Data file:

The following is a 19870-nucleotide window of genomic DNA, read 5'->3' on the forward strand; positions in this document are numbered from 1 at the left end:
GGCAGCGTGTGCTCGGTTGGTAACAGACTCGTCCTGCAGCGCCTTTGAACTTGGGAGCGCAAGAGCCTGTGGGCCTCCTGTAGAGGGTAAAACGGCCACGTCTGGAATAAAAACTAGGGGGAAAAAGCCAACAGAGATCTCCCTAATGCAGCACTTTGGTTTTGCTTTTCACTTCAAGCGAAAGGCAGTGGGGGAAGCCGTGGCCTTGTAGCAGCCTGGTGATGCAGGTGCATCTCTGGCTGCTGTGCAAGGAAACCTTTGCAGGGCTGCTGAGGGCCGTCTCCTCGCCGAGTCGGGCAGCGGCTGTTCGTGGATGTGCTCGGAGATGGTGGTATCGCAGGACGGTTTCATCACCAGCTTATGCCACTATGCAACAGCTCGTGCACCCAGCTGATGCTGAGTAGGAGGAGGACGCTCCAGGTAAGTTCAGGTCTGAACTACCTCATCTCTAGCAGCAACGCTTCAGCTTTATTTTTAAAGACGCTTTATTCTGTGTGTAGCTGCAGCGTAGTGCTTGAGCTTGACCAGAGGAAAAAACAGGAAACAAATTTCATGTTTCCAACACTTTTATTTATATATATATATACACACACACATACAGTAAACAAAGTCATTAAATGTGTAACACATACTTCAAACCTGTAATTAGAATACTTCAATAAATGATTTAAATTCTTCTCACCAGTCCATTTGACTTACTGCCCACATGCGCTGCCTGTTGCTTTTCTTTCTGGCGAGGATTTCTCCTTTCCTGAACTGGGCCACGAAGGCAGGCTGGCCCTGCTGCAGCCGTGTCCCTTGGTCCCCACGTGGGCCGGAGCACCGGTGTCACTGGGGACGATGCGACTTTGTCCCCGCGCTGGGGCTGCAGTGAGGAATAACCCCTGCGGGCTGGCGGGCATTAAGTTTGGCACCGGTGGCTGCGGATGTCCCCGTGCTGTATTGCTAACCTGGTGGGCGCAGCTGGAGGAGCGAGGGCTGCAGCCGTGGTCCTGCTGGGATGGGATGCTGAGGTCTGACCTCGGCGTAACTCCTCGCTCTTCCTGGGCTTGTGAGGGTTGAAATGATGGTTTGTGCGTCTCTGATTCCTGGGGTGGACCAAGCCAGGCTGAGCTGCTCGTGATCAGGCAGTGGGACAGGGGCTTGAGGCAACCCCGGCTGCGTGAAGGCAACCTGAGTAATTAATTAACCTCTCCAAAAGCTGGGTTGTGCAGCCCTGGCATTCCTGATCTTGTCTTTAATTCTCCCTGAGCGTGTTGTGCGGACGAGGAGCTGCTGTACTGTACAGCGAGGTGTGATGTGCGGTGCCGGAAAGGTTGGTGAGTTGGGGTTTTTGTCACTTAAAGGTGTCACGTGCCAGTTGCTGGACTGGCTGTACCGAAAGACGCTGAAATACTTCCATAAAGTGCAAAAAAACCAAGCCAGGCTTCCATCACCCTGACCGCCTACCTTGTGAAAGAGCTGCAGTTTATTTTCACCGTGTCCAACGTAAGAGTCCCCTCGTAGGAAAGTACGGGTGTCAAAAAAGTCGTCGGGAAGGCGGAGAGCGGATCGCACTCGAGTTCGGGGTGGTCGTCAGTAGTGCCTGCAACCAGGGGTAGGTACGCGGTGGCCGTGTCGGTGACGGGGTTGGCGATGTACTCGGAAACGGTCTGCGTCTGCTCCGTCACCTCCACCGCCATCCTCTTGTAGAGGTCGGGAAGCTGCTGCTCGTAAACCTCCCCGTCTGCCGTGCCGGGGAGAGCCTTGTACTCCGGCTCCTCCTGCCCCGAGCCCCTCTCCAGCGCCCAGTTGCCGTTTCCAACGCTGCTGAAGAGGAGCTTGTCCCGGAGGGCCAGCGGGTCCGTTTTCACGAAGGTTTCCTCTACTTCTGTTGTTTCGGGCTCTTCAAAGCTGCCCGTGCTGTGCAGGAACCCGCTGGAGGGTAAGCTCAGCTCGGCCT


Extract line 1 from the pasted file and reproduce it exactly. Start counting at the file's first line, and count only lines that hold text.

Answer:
The following is a 19870-nucleotide window of genomic DNA, read 5'->3' on the forward strand; positions in this document are numbered from 1 at the left end: